22 May 2018 The River Avon

Its Mayfly time, Duffers fortnight they call it! I try to avoid going to the river at this time of year to be honest. The banks are generally crowded with expectant anglers waiting on the hatch of Mayfly or Ephemeroptera. Mayflies "hatch" from spring to autumn, not necessarily in May, in enormous numbers. Some hatches attract tourists. Fly fishermen make use of mayfly hatches by choosing artificial fishing flies that resemble the species in question. The ones on the Avon are a fair old mouthful for a trout as can be seen from the image below.

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Everything has been a little behind this year and the Avon has still not really woken up yet. Large amounts of rain and an algae bloom has ensured the river is anything but in pristine condition. Its been very frustrating every time I have had the opportunity to hit the river the heavens have opened. I was undeterred this time though despite thunderstorms the previous day. So after work, I made the effort to get to the river. Stonehenge is my favourite beat on the S&D rivers, it is not stocked and you get some lovely marked wild brown trout. Today though the Bailiffs' were busy improving the habitat which pretty much killed any enthusiasm to fish that stretch.

Back in the car and a quick run down to Durrington. The recreation ground car park was busy, aye really busy. I made my way down to the river and sure enough, there were plenty anglers around to speak with. The story was the same not much hatching not much rising. I found a bit of bank to get in and had a few casts. The water was much deeper than I am used to and very coloured. After twenty minutes or so I had not even seen a fish move. It was time for a move.

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I went to the big weir it always holds fish, but they were not playing today. I decided to take a walk down to the bottom of the beat to the bridge that marks the boundary with the Piscatorial society water. Rather than fish, I thought to watch the river for a bit, it was eerily quiet, I had a cup of coffee and sat contemplating life. I was staring into space when a huge splash not far in front of me caught my eye. I watched a bit more closely but there was no other rise to be seen. I did try and cover the water where I saw the rise and after several changes of fly, I abandoned the area.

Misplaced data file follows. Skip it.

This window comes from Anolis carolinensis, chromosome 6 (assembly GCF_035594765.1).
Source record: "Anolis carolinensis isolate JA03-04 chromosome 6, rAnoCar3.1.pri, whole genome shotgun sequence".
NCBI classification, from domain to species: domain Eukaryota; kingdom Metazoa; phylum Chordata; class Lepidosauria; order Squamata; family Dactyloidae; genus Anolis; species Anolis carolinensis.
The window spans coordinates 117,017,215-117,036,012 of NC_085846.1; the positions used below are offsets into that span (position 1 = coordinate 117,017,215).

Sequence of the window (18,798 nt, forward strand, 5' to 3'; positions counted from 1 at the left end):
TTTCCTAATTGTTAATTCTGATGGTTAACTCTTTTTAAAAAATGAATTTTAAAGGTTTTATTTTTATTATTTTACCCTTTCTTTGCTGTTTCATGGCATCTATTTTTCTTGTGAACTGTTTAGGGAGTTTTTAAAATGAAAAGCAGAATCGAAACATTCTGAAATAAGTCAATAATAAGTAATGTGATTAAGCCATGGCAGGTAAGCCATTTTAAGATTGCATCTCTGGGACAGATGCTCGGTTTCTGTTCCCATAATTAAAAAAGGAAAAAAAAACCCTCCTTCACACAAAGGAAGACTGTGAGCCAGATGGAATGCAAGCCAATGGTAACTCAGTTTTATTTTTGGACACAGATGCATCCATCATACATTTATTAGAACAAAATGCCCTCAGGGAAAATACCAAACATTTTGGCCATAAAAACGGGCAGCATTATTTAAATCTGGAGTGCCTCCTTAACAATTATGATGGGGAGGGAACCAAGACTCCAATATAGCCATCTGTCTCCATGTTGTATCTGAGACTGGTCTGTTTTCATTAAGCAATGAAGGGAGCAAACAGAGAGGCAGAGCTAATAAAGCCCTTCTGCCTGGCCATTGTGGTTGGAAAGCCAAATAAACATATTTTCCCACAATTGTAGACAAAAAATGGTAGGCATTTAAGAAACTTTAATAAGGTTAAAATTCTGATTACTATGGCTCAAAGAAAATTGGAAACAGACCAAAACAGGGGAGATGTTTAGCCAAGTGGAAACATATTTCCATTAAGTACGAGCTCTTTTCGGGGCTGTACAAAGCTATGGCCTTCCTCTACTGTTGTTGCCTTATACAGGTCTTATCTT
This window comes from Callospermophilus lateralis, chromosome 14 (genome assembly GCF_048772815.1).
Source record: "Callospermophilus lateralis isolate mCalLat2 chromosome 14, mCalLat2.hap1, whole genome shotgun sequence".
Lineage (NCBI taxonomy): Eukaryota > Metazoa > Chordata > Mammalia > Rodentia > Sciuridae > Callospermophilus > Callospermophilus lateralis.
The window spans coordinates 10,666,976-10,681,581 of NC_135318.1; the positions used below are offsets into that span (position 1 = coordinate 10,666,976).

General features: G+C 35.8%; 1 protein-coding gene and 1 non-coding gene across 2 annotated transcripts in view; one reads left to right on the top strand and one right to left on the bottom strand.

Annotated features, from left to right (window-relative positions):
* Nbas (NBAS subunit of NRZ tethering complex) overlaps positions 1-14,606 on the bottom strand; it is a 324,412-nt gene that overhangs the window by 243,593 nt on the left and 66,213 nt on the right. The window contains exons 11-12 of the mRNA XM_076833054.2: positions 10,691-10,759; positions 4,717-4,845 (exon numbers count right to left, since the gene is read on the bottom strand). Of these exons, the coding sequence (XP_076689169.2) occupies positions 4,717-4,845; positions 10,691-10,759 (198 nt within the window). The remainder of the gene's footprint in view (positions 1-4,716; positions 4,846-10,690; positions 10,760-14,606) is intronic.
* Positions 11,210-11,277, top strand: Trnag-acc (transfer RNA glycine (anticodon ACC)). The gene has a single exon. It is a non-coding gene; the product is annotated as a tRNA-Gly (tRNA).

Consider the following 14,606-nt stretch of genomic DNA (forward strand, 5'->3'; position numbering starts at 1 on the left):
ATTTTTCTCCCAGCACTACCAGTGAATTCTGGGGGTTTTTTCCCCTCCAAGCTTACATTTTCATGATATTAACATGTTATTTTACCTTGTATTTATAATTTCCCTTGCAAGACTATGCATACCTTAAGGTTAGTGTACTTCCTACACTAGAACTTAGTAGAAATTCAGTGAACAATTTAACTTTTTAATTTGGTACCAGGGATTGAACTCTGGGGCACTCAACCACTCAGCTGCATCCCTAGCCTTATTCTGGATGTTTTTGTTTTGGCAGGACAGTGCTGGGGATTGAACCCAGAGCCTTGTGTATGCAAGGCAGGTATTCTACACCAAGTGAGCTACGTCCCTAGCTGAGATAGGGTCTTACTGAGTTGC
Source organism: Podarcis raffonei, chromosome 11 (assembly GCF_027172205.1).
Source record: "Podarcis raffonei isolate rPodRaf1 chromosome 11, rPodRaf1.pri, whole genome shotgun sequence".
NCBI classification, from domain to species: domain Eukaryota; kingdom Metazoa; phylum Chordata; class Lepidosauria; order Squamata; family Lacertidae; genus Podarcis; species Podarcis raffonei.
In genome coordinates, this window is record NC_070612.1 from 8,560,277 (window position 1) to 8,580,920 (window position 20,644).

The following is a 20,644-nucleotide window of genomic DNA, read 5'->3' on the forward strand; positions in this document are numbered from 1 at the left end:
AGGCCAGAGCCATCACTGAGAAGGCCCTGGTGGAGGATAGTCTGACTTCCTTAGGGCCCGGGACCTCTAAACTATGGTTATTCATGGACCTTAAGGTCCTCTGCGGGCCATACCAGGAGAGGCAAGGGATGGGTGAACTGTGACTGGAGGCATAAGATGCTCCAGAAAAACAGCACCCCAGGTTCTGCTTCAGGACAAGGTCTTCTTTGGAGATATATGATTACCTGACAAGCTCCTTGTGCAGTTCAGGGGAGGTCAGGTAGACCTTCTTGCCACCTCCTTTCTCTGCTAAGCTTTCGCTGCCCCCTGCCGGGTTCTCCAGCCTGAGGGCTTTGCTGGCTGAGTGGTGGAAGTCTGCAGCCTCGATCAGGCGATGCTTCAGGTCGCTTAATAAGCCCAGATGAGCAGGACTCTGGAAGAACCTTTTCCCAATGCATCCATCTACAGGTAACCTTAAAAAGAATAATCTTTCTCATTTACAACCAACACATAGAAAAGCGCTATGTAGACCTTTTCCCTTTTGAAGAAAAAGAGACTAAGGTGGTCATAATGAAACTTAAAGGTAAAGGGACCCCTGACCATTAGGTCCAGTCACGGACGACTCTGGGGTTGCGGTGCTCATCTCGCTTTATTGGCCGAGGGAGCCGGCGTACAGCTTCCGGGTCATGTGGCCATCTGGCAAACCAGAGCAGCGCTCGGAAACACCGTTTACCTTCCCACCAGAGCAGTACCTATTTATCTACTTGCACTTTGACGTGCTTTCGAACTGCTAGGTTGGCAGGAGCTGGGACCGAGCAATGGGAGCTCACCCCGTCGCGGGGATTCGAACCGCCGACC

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A move down to the wading section saw things pick up a little and the very odd Mayfly could be seen coming off. The odd fish started to show and were starting to rise steadily and they could be targeted. The first fish was on the small side but very pretty and most welcome. As I moved up covering fish where I could I managed another small wild fish. I watched as a Mayfly struggled to break free of the surface film and just in the nick of time it was airborne. The trout had missed out on its meal by half a second and left still hungry.

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At last things had picked up and I made my way up the river there were lots of small fish rising. I heard the fish rather than seen it first, it just sounded a bit more substantial I searched around and spotted it under an overhang on the opposite bank. It took me a couple of casts to get the fly right where it needed to be, but when its right its right! The fish took the fly sweet as a nut, not a monster but great fun on a #3 wt rod. It was my first time fishing with the Wychwood Drift and I was fairly impressed, it cast a lovely line and played the fish well enough.

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The fish was all the better for targeting the rise and presenting the fly just so, most satisfying. I was going to call it a day but the fish kept asking me to stay....lol what can you do. I had limited time this visit but made the most of it and managed to take four wild fish for my short session before having to hit the road. I think the Avon is about to explode into life and I just hope I am there for it.